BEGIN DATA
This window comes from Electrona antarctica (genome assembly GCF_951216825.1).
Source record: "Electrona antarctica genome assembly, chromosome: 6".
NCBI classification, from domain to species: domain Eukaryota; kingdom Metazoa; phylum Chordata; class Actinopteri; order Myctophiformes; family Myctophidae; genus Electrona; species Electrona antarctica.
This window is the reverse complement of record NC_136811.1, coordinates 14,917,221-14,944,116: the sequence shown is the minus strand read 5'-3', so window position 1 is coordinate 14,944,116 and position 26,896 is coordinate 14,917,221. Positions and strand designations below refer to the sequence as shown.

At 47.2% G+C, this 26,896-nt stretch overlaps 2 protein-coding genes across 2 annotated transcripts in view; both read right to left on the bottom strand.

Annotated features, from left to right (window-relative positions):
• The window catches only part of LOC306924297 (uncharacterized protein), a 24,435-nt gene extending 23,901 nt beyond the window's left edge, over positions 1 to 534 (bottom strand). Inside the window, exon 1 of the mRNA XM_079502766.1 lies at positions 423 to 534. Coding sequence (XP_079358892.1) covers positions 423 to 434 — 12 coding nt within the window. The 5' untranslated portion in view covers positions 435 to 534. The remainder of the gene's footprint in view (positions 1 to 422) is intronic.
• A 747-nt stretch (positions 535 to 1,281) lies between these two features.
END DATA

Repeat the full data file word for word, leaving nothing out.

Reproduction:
This window comes from Electrona antarctica (genome assembly GCF_951216825.1).
Source record: "Electrona antarctica genome assembly, chromosome: 6".
NCBI classification, from domain to species: domain Eukaryota; kingdom Metazoa; phylum Chordata; class Actinopteri; order Myctophiformes; family Myctophidae; genus Electrona; species Electrona antarctica.
This window is the reverse complement of record NC_136811.1, coordinates 14,917,221-14,944,116: the sequence shown is the minus strand read 5'-3', so window position 1 is coordinate 14,944,116 and position 26,896 is coordinate 14,917,221. Positions and strand designations below refer to the sequence as shown.

At 47.2% G+C, this 26,896-nt stretch overlaps 2 protein-coding genes across 2 annotated transcripts in view; both read right to left on the bottom strand.

Annotated features, from left to right (window-relative positions):
• The window catches only part of LOC306924297 (uncharacterized protein), a 24,435-nt gene extending 23,901 nt beyond the window's left edge, over positions 1 to 534 (bottom strand). Inside the window, exon 1 of the mRNA XM_079502766.1 lies at positions 423 to 534. Coding sequence (XP_079358892.1) covers positions 423 to 434 — 12 coding nt within the window. The 5' untranslated portion in view covers positions 435 to 534. The remainder of the gene's footprint in view (positions 1 to 422) is intronic.
• A 747-nt stretch (positions 535 to 1,281) lies between these two features.